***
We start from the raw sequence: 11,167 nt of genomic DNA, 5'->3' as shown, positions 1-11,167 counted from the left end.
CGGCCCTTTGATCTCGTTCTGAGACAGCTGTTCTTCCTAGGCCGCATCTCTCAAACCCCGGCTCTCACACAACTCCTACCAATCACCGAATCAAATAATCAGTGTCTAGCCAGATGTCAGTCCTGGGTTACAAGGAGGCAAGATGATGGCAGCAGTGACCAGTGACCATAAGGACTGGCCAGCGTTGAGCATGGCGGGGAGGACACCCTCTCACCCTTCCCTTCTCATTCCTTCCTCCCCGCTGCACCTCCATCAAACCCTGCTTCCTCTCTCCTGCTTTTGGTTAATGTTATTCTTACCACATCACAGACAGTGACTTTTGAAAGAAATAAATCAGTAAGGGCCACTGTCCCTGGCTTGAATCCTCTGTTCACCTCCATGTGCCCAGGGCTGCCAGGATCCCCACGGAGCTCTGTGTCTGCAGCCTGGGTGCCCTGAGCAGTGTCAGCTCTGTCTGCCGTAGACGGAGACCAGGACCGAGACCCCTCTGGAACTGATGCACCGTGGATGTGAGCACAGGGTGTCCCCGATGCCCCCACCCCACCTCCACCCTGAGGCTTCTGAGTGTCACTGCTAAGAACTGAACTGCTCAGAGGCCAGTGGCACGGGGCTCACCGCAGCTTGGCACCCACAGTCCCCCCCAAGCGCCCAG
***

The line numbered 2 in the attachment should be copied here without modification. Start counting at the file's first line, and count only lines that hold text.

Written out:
CGGCCCTTTGATCTCGTTCTGAGACAGCTGTTCTTCCTAGGCCGCATCTCTCAAACCCCGGCTCTCACACAACTCCTACCAATCACCGAATCAAATAATCAGTGTCTAGCCAGATGTCAGTCCTGGGTTACAAGGAGGCAAGATGATGGCAGCAGTGACCAGTGACCATAAGGACTGGCCAGCGTTGAGCATGGCGGGGAGGACACCCTCTCACCCTTCCCTTCTCATTCCTTCCTCCCCGCTGCACCTCCATCAAACCCTGCTTCCTCTCTCCTGCTTTTGGTTAATGTTATTCTTACCACATCACAGACAGTGACTTTTGAAAGAAATAAATCAGTAAGGGCCACTGTCCCTGGCTTGAATCCTCTGTTCACCTCCATGTGCCCAGGGCTGCCAGGATCCCCACGGAGCTCTGTGTCTGCAGCCTGGGTGCCCTGAGCAGTGTCAGCTCTGTCTGCCGTAGACGGAGACCAGGACCGAGACCCCTCTGGAACTGATGCACCGTGGATGTGAGCACAGGGTGTCCCCGATGCCCCCACCCCACCTCCACCCTGAGGCTTCTGAGTGTCACTGCTAAGAACTGAACTGCTCAGAGGCCAGTGGCACGGGGCTCACCGCAGCTTGGCACCCACAGTCCCCCCCAAGCGCCCAG